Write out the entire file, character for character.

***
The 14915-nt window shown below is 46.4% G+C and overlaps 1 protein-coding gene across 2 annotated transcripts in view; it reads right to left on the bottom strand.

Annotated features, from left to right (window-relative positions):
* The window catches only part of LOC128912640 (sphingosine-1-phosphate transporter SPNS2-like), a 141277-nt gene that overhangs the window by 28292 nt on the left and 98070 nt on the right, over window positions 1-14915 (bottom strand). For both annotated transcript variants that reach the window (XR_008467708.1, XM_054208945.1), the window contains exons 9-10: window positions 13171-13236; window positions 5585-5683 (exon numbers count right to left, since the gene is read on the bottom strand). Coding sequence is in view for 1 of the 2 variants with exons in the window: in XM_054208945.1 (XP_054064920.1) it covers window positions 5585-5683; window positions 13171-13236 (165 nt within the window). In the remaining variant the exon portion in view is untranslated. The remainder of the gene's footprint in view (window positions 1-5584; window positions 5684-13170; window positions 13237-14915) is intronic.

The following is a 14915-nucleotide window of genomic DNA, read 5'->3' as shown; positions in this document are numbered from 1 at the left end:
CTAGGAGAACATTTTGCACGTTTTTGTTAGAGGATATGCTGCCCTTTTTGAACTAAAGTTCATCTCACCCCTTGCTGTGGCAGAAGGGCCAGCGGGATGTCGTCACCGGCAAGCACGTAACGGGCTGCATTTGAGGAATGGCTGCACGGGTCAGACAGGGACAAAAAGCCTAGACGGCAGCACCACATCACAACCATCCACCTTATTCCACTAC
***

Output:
The 14915-nt window shown below is 46.4% G+C and overlaps 1 protein-coding gene across 2 annotated transcripts in view; it reads right to left on the bottom strand.

Annotated features, from left to right (window-relative positions):
* The window catches only part of LOC128912640 (sphingosine-1-phosphate transporter SPNS2-like), a 141277-nt gene that overhangs the window by 28292 nt on the left and 98070 nt on the right, over window positions 1-14915 (bottom strand). For both annotated transcript variants that reach the window (XR_008467708.1, XM_054208945.1), the window contains exons 9-10: window positions 13171-13236; window positions 5585-5683 (exon numbers count right to left, since the gene is read on the bottom strand). Coding sequence is in view for 1 of the 2 variants with exons in the window: in XM_054208945.1 (XP_054064920.1) it covers window positions 5585-5683; window positions 13171-13236 (165 nt within the window). In the remaining variant the exon portion in view is untranslated. The remainder of the gene's footprint in view (window positions 1-5584; window positions 5684-13170; window positions 13237-14915) is intronic.

The following is a 14915-nucleotide window of genomic DNA, read 5'->3' as shown; positions in this document are numbered from 1 at the left end:
CTAGGAGAACATTTTGCACGTTTTTGTTAGAGGATATGCTGCCCTTTTTGAACTAAAGTTCATCTCACCCCTTGCTGTGGCAGAAGGGCCAGCGGGATGTCGTCACCGGCAAGCACGTAACGGGCTGCATTTGAGGAATGGCTGCACGGGTCAGACAGGGACAAAAAGCCTAGACGGCAGCACCACATCACAACCATCCACCTTATTCCACTAC